Communicating Using Enthymemes Is More Effective Than Communicating Using Syllogisms. Know What I Mean?
By Thomas J. Roach
Management and communication are inseparable terms. Managers can’t perform their jobs without communicating, and all business communication is done in an attempt to manage projects, situations or people. Yet there are theories and practices that students of communication learn that are unheard of in management circles.
Philosophers and rhetorical theorists have ascribed primary importance to the concepts of enthymeme and syllogism for more than 2,000 years, but today few know what they mean.
Enthymeme and Syllogism
Syllogism may be the most familiar of the two terms. It refers to an argument that says if a and b are true, then c must also be true. For instance, if everyone who gets bitten by a zombie turns into a zombie, and Bob was bitten by a zombie, then we know that Bob will soon be a zombie.
The first two points are premises; if the premises are right, then the conclusion must be right. Bob has a zombie bite; all zombie bites turn people into zombies, therefore Bob will become a zombie.
The enthymeme is like the syllogism, but it leaves out one of the premises. In zombie movies, characters don’t talk in syllogisms, they talk in enthymemes. If the other characters see Bob has bite marks, they shoot Bob. They don’t say, “Bob has a zombie bite, all zombie bites turn people into zombies, therefore Bob is a zombie,” they just see the bite and shoot Bob.
It’s enthymatical. In the movie “World War Z,” one character sees a zombie bite the arm of someone near him, and he immediately cuts off her arm. It is a visual enthymeme. The audience instantly reacts against the visceral, violent action, then they intuitively fill in the blanks: a zombie bit her; zombie bites turn people into zombies; cutting off her arm saved her life.
What Does All This Mean?
How is this theory useful for managers? I am not arguing that all subordinates are zombies. The point is that communicating using enthymemes is more effective than communicating using syllogisms. Syllogisms tell people what to think; enthymemes cause people to think for themselves. The difference is profound.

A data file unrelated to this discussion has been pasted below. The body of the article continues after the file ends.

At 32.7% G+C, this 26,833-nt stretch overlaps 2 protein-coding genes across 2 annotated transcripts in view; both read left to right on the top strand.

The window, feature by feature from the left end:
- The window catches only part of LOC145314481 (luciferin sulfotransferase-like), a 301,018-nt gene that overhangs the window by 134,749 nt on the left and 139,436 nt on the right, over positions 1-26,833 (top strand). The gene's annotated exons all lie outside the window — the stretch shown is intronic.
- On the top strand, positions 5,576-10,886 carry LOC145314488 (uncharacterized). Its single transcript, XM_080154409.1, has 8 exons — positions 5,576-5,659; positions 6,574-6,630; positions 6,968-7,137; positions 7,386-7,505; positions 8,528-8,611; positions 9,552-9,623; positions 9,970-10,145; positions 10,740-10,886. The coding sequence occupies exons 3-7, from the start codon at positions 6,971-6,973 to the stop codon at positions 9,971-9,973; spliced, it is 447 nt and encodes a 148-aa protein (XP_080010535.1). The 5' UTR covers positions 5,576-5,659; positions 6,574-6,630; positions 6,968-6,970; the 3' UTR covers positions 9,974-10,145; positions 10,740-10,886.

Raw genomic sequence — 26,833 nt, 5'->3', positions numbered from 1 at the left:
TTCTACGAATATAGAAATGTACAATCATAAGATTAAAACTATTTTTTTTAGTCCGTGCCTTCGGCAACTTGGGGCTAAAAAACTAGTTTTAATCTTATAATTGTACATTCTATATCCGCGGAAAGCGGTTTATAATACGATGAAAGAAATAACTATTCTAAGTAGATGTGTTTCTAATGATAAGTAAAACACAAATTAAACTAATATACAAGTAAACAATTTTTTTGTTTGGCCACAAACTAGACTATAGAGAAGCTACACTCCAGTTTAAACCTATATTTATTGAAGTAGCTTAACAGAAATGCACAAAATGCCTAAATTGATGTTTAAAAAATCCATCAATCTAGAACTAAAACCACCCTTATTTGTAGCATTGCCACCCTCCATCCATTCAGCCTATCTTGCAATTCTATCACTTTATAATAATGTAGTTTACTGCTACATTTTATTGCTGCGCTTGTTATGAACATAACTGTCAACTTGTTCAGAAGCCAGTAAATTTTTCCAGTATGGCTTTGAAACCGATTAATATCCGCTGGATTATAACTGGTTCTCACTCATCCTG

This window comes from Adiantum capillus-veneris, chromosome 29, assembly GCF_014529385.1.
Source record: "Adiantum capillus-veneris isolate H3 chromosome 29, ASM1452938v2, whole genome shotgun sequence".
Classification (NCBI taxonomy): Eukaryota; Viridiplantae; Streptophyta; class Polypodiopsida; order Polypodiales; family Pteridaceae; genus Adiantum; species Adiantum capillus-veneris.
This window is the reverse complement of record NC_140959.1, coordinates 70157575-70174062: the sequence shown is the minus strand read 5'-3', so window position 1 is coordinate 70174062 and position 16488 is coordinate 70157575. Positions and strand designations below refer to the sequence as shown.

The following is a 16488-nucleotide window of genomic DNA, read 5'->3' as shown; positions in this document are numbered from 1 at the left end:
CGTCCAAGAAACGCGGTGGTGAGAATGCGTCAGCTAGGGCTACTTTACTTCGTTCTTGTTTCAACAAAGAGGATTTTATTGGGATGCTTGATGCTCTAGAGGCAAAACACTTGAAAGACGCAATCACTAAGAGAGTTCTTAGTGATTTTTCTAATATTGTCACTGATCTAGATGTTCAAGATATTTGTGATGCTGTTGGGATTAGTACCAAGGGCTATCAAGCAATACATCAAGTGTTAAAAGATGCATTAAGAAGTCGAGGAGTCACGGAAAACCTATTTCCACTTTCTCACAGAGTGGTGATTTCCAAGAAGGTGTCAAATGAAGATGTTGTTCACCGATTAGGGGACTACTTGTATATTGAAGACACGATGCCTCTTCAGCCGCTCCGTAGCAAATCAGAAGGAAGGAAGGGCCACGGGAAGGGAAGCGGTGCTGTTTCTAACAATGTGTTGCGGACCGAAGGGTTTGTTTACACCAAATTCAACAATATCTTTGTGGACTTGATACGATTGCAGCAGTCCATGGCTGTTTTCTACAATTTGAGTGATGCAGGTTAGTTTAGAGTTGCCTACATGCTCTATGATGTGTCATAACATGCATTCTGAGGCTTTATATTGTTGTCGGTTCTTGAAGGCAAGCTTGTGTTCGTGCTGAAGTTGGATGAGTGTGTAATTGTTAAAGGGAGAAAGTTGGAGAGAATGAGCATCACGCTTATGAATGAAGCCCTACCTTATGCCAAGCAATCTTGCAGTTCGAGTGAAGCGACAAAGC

Syllogistic arguments are boring, enthymatic arguments are engaging. When listeners have to fill in the blanks to get the point, they are more likely to remember the point and to understand why it is true. We think and grow when we engage enthymemes, we act like, well, zombies, when we listen to syllogisms.
A manager who understands this tries to avoid telling subordinates what to do. He or she gives them objectives and parameters and lets them figure out for themselves how to proceed to get to the end result. Then when the subordinates are in similar situations, they don’t go back to the manager to get directions, they access the knowledge they have accumulated from cognitive experience to solve the new problem.
This is essentially the difference between what we used to call theory x and theory y management. The theory x manager believes that employees are unmotivated and need surveillance, direction and coercion. The theory y manager sees work as a pleasurable experience and believes that employees will work harder and smarter if they are trusted and allowed to make decisions for themselves.
Good teachers know this style of communication well. It is called the Socratic method. Socrates didn’t lecture his listeners, he asked them questions, which caused them to test their assumptions and consider alternative ways of looking at things.
Obviously there are situations where it is unwise to risk a misunderstanding. In some instances managers need to give directions and even to spell them out in great detail. There is nothing wrong with carefully giving instructions.
It is problematic, however, if managers are always only giving explicit directions. These managers are easy to spot. They like to complain about their workers. They will tell you their subordinates act like zombies, and they do, because someone made them that way.
Thomas J. Roach Ph.D., has 30 years experience in communication as a journalist, media coordinator, communication director and consultant. He has taught at Purdue University Northwest since 1987, and is the author of “An Interviewing Rhetoric.” He can be reached at [email protected].